The Truth About Trees
by Ken Ashby
Ever since I could climb, trees became my reason. Often I’d almost fall only for a branch to stretch itself within my grasp. How I loved curving my hands around them. Then, reaching as high as my conquest allowed, I’d straddle her coaxing bark. It was then I’d wonder about stroking a girl’s soft skin. I didn’t know then as I did later what the rising sap was within me. I only knew it was special.
No one saw me up there. I wasn’t hiding, it’s just they never looked up. Once, right beneath me, a girl walked with a man. They kissed. He held her tightly into him. She pulled away and ran from him. Until he shouted, I thought they were playing. She was found days later covered by dead leaves. I never told anyone I placed them over her. She was pale, her top ripped.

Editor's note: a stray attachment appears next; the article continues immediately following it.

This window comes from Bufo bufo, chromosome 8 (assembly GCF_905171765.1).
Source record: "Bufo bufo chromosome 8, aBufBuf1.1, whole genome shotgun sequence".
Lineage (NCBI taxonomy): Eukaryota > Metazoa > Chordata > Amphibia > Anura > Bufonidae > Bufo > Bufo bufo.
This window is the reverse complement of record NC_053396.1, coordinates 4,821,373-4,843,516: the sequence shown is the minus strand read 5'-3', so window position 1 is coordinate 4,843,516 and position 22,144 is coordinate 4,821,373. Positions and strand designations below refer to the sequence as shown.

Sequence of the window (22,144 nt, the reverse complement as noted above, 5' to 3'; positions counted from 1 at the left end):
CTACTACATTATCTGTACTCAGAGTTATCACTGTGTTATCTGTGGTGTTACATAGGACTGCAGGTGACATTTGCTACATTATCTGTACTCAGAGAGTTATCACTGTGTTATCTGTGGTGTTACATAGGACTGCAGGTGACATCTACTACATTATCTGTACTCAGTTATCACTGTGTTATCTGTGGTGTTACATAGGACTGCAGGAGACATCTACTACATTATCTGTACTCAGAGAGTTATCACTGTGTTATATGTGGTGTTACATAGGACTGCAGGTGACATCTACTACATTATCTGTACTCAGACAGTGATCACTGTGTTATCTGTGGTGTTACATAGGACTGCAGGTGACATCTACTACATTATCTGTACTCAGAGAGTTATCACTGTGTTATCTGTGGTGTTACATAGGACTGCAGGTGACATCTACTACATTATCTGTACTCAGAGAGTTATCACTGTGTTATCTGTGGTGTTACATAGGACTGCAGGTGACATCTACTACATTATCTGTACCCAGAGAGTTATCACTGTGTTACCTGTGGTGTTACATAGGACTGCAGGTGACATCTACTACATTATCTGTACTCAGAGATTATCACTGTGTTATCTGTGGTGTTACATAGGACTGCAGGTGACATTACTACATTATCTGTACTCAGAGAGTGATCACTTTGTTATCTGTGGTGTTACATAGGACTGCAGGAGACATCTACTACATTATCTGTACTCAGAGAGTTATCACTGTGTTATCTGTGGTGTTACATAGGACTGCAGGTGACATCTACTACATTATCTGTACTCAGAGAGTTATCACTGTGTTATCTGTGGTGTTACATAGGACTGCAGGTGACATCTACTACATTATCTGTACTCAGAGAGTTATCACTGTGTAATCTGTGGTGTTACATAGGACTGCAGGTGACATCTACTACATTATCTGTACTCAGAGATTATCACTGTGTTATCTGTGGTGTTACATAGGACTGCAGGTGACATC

Now in battle fatigues, the last tree I’ll ever climb creaks to my dangling weight. I’m shaking--not through fear, but reflex. The rope tightens and burns, but the leaves and twigs still sway and flutter.
Darkness inevitably comes. Still hanging, face down--greased green and black as the foliage around--I await the bird to feast upon my eyes.
I confess I struggled in the Gulf, but not for the doubtless theories to be presumed. Without trees, the sand cut through my skin and reason.
Only the trees know why I didn’t tell, so be it for them to judge me.
(While remaining a Londoner at heart, Ken Ashby lives in Devon, England. He’s currently on the second draft of his first novel, a corporate thriller called ‘Without Foundation’. As a firm believer in the power of the word being in the lateral, not literal, he trusts the time dedicated to this work will disprove the title.)